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Let’s hope Minneapolis cop Derek Chauvin is convicted of murder as charged. Let’s hope this beast of a man who asphyxiated George Floyd in a sickening display of police brutality is incarcerated for life.

Let’s hope the protests in the streets of Minneapolis and elsewhere, less violent ones, continue for weeks and months if necessary to keep this repugnant story in the public eye and emblazoned in the mind of every cop who ever arrests a black man again.

The broad-daylight killing of Mr. Floyd dramatically worsens the racial divide in the United States. It has been intensifying since Barack Obama left office.

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But this act, this killing, this “execution” as House Speaker Nancy Pelosi calls it, was so appalling, so public, so massively wrong that maybe, just maybe, it can serve to educate U.S. public opinion in a way that might finally make a difference.

No one with half a mind can side with the police on this one. Even other police forces are speaking out against the suffocation of Mr. Floyd. “Nothing short of murder,” said District of Columbia Police Chief Peter Newsham. “Shocking to the conscience,” said Houston Police Chief Art Acevedo, the president of the Major Cities Chiefs Association.

“The death of George Floyd must serve as a national call for action,” he said. Amen to that.

In the United States, black people are three times as likely to be killed by police as whites. The Floyd death followed the police killing in March of 26-year-old Breonna Taylor, a medical technician shot eight times in Louisville, Ky. Protests have broken out in that city. Her death followed the shooting of Ahmaud Arbery in the same month by two white men, one a former police officer. They pursued Mr. Arbery, who was jogging, in a pickup truck and shot him. They told police they believed Mr. Arbery was a burglar. His death prompted an outcry, but nothing of the order of what is happening today.

Other cases of police violence against African-Americans usually involve at least a supposed justification of sorts, as flimsy as it may be.

But not in the case of Mr. Floyd, who could be heard pleading that he couldn’t breathe while Mr. Chauvin ground his knee into his neck and three other officers stood watching as he lost consciousness. Mr. Floyd had not resisted arrest. Police were called after someone accused him of the petty crime of trying to pass a counterfeit $20 bill.

Understandable was the response of football player Colin Kaepernick, who gained notoriety for not standing for the national anthem to protest against racial suppression in his country. “Revolting is the only logical reaction,” he said.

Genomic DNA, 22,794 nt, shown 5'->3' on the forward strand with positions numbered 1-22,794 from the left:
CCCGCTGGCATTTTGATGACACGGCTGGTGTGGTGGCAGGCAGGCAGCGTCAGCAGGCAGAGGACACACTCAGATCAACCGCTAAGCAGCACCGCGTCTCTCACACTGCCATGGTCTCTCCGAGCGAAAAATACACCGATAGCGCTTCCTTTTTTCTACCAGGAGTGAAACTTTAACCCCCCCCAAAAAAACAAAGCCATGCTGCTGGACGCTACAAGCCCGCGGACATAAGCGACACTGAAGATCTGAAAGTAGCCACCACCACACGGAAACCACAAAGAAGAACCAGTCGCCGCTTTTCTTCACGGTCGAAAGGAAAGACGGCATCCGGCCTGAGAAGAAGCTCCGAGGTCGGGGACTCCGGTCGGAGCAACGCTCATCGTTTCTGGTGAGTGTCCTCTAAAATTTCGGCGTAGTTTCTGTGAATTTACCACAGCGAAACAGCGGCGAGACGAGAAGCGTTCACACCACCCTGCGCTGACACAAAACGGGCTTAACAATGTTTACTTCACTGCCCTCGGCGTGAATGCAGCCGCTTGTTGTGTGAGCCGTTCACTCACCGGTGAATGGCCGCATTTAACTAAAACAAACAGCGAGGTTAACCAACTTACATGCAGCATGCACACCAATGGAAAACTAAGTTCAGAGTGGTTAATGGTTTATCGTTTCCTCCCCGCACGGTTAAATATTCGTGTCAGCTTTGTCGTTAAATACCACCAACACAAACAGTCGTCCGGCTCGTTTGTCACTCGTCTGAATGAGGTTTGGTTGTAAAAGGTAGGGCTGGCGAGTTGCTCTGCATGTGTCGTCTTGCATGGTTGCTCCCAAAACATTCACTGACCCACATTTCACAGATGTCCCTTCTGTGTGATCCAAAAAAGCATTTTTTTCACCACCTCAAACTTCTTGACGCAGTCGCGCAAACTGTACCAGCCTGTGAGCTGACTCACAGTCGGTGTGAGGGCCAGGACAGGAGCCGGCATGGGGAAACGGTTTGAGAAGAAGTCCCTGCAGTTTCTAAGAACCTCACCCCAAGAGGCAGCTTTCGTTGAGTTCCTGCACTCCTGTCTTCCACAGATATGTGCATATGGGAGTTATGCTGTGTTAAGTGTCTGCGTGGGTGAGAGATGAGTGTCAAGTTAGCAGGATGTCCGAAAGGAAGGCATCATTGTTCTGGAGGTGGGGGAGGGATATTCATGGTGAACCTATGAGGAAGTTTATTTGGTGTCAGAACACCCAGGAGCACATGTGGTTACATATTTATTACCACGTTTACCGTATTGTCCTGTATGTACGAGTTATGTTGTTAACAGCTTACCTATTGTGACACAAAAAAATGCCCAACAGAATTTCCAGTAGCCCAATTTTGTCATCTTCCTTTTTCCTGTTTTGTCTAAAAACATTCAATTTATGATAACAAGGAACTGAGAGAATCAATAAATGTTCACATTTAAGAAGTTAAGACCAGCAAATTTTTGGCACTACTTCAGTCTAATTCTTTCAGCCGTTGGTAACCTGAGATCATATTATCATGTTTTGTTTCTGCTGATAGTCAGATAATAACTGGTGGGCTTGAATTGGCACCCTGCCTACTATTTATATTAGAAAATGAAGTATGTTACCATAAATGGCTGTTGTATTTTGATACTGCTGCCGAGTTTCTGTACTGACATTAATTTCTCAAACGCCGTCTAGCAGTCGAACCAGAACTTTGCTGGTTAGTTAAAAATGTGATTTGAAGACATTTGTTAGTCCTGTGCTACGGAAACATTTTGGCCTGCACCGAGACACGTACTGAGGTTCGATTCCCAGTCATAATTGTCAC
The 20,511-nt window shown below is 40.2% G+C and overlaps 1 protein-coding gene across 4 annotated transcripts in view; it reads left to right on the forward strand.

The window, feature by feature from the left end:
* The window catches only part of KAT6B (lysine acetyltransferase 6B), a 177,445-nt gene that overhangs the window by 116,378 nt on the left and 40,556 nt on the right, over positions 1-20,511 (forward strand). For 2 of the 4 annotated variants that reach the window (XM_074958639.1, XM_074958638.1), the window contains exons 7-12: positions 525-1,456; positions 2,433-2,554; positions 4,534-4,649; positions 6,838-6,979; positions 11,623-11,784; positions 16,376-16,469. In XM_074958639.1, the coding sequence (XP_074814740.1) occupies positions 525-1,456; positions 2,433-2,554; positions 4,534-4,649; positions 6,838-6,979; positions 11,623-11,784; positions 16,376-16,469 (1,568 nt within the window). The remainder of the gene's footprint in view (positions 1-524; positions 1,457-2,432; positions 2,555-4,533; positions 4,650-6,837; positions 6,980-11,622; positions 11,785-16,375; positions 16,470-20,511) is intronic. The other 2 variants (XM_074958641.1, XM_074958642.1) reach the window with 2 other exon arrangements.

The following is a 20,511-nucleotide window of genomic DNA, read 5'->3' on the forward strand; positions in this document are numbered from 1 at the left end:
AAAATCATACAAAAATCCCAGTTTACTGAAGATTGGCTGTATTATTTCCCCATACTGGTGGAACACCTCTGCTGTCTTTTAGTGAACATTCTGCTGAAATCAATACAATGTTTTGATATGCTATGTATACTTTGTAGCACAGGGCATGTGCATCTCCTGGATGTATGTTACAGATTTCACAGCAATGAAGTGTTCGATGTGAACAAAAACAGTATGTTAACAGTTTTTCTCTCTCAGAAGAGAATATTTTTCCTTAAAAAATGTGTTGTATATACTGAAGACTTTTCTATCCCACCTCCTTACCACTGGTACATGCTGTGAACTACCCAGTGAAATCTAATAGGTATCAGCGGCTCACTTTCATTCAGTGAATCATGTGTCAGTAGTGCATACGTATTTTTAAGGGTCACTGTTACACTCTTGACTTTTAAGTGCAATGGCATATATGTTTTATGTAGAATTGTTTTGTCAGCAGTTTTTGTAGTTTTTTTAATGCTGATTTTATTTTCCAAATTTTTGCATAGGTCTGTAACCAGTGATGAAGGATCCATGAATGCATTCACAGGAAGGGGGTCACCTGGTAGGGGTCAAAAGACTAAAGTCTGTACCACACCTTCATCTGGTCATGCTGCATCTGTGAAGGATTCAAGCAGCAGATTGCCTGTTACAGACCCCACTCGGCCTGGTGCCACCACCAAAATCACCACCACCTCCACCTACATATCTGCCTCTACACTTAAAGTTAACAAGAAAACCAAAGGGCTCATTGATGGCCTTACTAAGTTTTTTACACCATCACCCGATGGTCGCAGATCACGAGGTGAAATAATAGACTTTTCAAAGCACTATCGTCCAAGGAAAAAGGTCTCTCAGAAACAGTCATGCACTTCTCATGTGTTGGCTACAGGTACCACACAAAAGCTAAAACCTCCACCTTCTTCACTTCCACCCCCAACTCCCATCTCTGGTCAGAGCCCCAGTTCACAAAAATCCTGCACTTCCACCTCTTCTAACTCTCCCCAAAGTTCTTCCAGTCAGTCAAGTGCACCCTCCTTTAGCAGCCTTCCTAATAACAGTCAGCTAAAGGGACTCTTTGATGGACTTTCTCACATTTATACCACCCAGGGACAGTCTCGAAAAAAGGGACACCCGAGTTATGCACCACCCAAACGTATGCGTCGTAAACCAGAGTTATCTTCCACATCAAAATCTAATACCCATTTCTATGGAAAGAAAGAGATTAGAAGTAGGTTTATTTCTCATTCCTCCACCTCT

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“People all across this country are enraged and rightly so,” said presumptive Democratic nominee for president Joe Biden. “Every day, African-Americans go about their lives with constant anxiety and trauma of wondering, ‘Will I be next?’ Sounds like an exaggeration, but it’s not.”

Minneapolis is nominally a liberal city, but its police department has had a terrible record in the treatment of minorities. Minnesota senator Amy Klobuchar, a former prosecutor in the state, declined to prosecute many police officers cited for excessive force, including Mr. Chauvin. Her chances of becoming Mr. Biden’s running mate are now doomed.

The country needs a calming, unifying voice from its leader at this moment, but predictably, it is getting the opposite. President Donald Trump berated the demonstrators as “THUGS” on Twitter, threatened military intervention by the National Guard and suggested looting would lead to “shooting.”

While there is nothing wrong with condemning looting, some accused Mr. Trump of promoting violent retaliation against protesters. Twitter flagged his post for violating rules against glorifying violence.

Mr. Trump has stoked racial division while in office. He urged congresswomen of colour to go back to their “crime-infested countries.” He referred to Haiti and African nations as “shithole countries.” He talked about “very fine people on both sides” in response to violence at a white nationalist rally in Charlottesville, Va. He questioned basketball megastar’s LeBron James’s intelligence.

All the while he’s claimed that he is “the least racist person there is anywhere in the world.”

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The rage in Minneapolis and across the country is similar to, although worse than, the response to the police killing of 18-year-old Michael Brown in Ferguson, Mo., six years ago. That was when a black president was in office. Even Mr. Obama couldn’t make much of a difference.

What’s transpiring on the smoke-filled streets, said Minneapolis mayor Jacob Frey, is a reflection of the black community’s anger resulting from 400 years of inequality.

Four hundred years, and yet so many in an America where white nationalism has been rising still don’t get it.

Hopes therefore must be tempered now. But the Floyd murder has hit the country with such earthquake force that maybe even some of the most blind will finally open their bigoted eyes.

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